Social Skills are important for everybody to be successful with interactions in groups and other individuals. Many articles and suggestions have been created to help children develop these important skills. Included here are some tips and strategies to try when a child is struggling with peers or within the classroom. One strategy that works exceptionally well in a wide variety of settings and with most children (and adults) is using visual supports. Many adults create lists of tasks that need to be completed or items to purchase; think about your calendar or “visual supports” in your cell phone. We wouldn’t be giving our children cell phones, but we can provide those same visual supports in pictures for them. The adult can draw stick figures to represent what is happening during different times during the day, especially the times that are challenging. Show your drawings to the child and talk about each step and how much fun it is going to be (including those not so fun activities). The child will then begin to understand what is happening and anticipate each activity.
Cognitive Skills for young children involve working on and improving learning skills such as attention, remembering and problem solving. We can help our children by helping them think through activities they are doing and helping them figure them out rather than automatically doing it for them or telling them how to do it. For example if they are playing with blocks and they keep falling over, ask them open ended questions about what else they could do so it doesn’t fall over rather than automatically fixing the stack.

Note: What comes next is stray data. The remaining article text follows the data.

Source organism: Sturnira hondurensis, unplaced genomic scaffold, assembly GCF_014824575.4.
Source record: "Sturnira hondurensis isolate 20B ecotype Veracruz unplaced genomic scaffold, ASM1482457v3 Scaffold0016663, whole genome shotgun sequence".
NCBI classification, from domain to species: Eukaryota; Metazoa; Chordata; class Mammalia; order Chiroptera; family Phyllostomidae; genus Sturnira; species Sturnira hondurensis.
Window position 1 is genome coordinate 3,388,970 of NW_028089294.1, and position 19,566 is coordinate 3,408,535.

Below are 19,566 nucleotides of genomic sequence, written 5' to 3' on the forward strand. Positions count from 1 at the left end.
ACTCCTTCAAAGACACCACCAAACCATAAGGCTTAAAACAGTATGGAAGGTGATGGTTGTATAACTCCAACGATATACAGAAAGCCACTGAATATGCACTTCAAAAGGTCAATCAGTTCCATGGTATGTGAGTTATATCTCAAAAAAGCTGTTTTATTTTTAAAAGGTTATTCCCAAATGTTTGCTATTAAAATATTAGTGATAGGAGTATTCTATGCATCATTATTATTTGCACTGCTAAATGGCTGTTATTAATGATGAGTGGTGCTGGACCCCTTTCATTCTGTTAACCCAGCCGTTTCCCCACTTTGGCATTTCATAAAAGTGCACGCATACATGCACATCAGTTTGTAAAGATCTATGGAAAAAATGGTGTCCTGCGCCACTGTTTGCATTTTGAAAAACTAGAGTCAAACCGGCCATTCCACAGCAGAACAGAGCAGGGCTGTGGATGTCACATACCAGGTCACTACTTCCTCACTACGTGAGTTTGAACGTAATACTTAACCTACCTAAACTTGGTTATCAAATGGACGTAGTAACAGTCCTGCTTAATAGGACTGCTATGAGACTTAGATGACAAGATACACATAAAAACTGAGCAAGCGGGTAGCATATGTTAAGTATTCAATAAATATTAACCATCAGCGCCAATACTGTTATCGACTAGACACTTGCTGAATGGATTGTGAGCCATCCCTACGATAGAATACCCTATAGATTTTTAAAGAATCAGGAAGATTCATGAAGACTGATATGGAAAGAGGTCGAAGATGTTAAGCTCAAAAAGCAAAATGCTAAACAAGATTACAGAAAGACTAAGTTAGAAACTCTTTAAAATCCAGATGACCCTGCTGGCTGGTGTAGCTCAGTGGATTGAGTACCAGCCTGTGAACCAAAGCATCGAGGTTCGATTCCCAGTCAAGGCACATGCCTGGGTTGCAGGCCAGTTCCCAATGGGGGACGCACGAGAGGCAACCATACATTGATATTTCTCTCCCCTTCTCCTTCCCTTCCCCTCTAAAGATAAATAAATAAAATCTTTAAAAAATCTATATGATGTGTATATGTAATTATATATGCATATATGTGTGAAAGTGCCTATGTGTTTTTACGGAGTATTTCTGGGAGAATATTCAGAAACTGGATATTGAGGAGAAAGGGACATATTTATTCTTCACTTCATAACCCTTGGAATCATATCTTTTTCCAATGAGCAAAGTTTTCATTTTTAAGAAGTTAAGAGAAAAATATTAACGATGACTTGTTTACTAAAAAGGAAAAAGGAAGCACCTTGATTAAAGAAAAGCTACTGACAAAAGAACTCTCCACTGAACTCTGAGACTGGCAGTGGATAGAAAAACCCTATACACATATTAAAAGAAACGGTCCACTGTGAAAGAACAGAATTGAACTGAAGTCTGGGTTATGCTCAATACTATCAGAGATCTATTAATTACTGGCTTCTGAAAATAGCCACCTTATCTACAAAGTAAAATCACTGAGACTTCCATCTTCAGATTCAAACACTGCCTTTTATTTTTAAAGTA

Adaptive Skills are those skills children need to do each day; sometimes they are called “activities of daily living”. Examples include bedtime, dressing, toileting, hygiene, and eating. One strategy is to have set routines: it sounds simple, but providing your child with a step-by-step routine for difficult activities will help them know what is expected of them and what they need to do in order to complete the task.
Motor Skills provide the foundation for moving and engaging in everyday life; strong muscles provide support for standing, walking, writing, running and jumping. In the past children played outside, climbed on everything, dug in the dirt and ran around which provided many opportunities for muscle development. Today, we need to create opportunities for these activities. To develop the small muscles in the hands, in the past children used their hands for a variety of activities, dressing dolls with those tiny buttons, played with small blocks, cut old magazines or paper. We can provide activities to intentionally build these muscles.
Communication Skills is important for our children so they can share their thoughts and ideas with those around them and to be able to express their wants and needs in an appropriate way.